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Visual Basic Concepts

Visual Studio 6.0

The KeyDown and KeyUp Events

The KeyUp and KeyDown events report the exact physical state of the keyboard itself: A key is pressed down (KeyDown) and a key is released (KeyUp). In contrast, the KeyPress event does not report the state of the keyboard directly — it doesn't recognize the up or down state of the key, it simply supplies the character that the key represents.

A further example helps to illustrate the difference. When the user types uppercase "A," the KeyDown event gets the ASCII code for "A." The KeyDown event gets the same code when the user types lowercase "a." To determine whether the character pressed is uppercase or lowercase, these events use the shift argument. In contrast, the KeyPress event treats the uppercase and lowercase forms of a letter as two separate ASCII characters.

The KeyDown and KeyUp events return information on the character typed by providing the following two arguments.

Argument Description
Keycode Indicates the physical key pressed. In this case, "A" and "a" are returned as the same key. They have the identical keycode value. But note that "1" on the typewriter keys and "1" on the numeric keypad are returned as different keys, even though they generate the same character.
Shift Indicates the state of the SHIFT, CTRL, and ALT keys. Only by examining this argument can you determine whether an uppercase or lowercase letter was typed.

The Keycode Argument

The keycode argument identifies a key by the ASCII value or by the key-code constant. Key codes for letter keys are the same as the ASCII codes of the uppercase character of the letter. So the keycode for both "A" and "a" is the value returned by Asc("A"). The following example uses the KeyDown event to determine if the "A" key has been pressed:

Private Sub Text1_KeyDown(KeyCode As Integer, _
      Shift As Integer)
   If KeyCode = vbKeyA Then MsgBox "You pressed _
      the A key."
End Sub

Pressing SHIFT + "A" or "A" without the SHIFT key displays the message box — that is, the argument is true in each case. To determine if the uppercase or lowercase form of the letter has been pressed you need to use the shift argument. See the topic, "The Shift Argument" later in this chapter.

Key codes for the number and punctuation keys are the same as the ASCII code of the number on the key. So the keycode for both "1" and "!" is the value returned by Asc("1"). Again, to test for the "!" character you need to use the shift argument.

The KeyDown and KeyUp events can recognize most of the control keys on a standard keyboard. This includes the function keys (F1-F16), the editing keys (HOME, PAGE UP, DELETE, etc.), the navigation keys (RIGHT, LEFT, UP, and DOWN ARROW), and the keypad. These keys can be tested for by using either the key-code constant or the equivalent ASCII value. For example:

Private Sub Text1_KeyDown(KeyCode As Integer, _
      Shift As Integer)
   If KeyCode = vbKeyHome Then MsgBox "You _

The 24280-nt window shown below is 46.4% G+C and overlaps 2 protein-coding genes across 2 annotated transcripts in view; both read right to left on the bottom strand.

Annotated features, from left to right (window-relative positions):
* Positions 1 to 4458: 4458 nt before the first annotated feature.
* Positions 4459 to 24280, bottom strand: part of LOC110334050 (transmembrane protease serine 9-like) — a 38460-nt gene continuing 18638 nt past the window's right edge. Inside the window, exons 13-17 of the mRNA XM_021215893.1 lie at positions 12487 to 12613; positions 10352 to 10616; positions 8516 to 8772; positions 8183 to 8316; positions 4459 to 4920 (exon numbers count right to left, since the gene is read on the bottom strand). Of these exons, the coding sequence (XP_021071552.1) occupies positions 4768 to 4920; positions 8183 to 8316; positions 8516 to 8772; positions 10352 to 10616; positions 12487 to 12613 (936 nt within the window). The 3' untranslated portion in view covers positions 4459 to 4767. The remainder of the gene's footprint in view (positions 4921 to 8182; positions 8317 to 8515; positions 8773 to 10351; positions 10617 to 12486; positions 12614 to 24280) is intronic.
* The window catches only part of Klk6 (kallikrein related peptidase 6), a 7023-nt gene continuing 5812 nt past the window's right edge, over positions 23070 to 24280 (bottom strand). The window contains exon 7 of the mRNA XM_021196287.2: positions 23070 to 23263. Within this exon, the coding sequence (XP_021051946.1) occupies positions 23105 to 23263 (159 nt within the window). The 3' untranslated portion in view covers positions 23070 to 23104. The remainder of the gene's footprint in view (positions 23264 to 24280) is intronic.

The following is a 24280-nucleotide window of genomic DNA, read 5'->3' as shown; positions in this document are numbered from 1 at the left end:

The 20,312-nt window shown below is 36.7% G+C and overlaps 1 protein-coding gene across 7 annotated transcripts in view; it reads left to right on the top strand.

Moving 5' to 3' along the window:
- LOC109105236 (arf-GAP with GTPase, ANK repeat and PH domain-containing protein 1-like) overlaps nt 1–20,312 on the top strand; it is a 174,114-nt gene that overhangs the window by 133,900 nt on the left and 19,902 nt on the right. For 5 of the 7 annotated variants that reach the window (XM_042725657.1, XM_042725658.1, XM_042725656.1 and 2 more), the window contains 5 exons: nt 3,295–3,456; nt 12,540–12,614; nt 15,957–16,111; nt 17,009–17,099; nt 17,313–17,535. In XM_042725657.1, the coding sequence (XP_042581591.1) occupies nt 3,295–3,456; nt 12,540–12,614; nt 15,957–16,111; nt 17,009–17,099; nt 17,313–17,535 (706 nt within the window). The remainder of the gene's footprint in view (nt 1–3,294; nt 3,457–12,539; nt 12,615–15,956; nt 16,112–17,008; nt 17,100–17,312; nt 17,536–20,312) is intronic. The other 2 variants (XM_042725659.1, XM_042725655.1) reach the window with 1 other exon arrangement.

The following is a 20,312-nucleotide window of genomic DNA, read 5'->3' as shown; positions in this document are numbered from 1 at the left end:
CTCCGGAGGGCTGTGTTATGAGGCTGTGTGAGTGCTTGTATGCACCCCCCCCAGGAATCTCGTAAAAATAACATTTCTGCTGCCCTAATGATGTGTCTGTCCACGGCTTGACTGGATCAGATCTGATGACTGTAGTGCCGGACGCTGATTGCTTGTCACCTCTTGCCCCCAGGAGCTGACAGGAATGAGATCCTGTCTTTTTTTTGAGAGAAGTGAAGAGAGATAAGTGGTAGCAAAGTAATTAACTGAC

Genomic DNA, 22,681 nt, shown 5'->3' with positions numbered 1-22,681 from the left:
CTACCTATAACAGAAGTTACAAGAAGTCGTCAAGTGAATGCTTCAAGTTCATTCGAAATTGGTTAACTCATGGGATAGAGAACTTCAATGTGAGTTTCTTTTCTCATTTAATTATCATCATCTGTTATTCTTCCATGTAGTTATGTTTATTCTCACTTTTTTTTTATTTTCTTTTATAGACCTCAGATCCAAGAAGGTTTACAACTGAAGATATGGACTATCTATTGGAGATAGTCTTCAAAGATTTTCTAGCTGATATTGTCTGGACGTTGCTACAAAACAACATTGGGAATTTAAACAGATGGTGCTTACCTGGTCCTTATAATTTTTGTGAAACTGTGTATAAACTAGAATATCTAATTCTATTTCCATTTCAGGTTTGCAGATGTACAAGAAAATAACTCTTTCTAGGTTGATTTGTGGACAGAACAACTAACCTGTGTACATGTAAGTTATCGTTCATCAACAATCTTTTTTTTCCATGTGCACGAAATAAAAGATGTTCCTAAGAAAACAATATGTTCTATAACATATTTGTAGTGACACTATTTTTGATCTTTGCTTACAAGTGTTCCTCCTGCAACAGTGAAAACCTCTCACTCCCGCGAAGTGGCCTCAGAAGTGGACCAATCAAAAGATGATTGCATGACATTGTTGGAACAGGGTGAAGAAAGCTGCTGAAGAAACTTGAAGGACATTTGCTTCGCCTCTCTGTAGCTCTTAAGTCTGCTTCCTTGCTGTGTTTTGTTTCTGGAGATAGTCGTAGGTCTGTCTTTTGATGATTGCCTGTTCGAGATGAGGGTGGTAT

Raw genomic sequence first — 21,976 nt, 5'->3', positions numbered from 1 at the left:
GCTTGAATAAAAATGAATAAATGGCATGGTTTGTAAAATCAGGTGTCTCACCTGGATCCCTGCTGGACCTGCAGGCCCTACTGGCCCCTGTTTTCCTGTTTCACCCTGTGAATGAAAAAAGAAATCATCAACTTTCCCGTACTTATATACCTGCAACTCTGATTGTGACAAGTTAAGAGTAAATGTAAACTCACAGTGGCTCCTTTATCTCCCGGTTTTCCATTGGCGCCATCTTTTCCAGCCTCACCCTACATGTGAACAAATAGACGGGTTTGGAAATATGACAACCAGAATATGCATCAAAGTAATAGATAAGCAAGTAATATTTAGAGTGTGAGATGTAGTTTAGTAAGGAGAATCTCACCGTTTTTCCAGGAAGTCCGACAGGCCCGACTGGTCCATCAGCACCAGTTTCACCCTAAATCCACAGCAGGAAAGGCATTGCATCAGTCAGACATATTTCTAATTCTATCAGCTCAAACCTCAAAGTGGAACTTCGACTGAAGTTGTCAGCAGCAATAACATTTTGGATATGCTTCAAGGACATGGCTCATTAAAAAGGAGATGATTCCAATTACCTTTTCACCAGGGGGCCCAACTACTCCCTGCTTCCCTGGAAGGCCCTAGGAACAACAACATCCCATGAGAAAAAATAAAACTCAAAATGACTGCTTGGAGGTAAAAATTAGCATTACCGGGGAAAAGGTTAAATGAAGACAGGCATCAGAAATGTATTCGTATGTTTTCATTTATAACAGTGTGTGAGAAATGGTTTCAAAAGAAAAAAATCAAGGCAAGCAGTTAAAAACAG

pressed the HOME key."
End Sub

For More Information   For a complete list of character codes, see "Character Set (0–127)" and "Character Set (128–255)" in the Language Reference. A complete list of key code constants with corresponding ASCII values is available in "Key Code Constants" or by using the Object Browser and searching for KeyCodeConstants.

The Shift Argument

The key events use the shift argument in the same way that the mouse events do — as integer and constant values that represent the SHIFT, CTRL, and ALT keys. You can use the shift argument with KeyDown and KeyUp events to distinguish between uppercase and lowercase characters, or to test for the various mouse states.

Building on the previous example, you can use the shift argument to determine whether the uppercase form of a letter is pressed.

Private Sub Text1_KeyDown(KeyCode As Integer, _
      Shift As Integer)
   If KeyCode = vbKeyA And Shift = 1 _
   Then MsgBox "You pressed the uppercase A key."
End Sub

Like the mouse events, the KeyUp and KeyDown events can detect the SHIFT, CTRL, and ALT individually or as combinations. The following example tests for specific shift-key states.

Open a new project and add the variable ShiftKey to the Declarations section of the form:

Dim ShiftKey as Integer

Add a Textbox control to the form and this procedure in the KeyDown event:

Private Sub Text1_KeyDown(KeyCode As Integer, _
      Shift As Integer)
   ShiftKey = Shift And 7
   Select Case ShiftKey
      Case 1 ' or vbShiftMask
         Print "You pressed the SHIFT key."
      Case 2 ' or vbCtrlMask
         Print "You pressed the CTRL key."
      Case 4 ' or vbAltMask
         Print "You pressed the ALT key."
      Case 3
         Print "You pressed both SHIFT and CTRL."
      Case 5
         Print "You pressed both SHIFT and ALT."
      Case 6
         Print "You pressed both CTRL and ALT."
      Case 7
         Print "You pressed SHIFT, CTRL, and ALT."
      End Select
End Sub

As long as the Textbox control has the focus, each key or combination of keys prints a corresponding message to the form when pressed.

For More Information   See "Detecting SHIFT, CTRL, and ALT States" earlier in this chapter.

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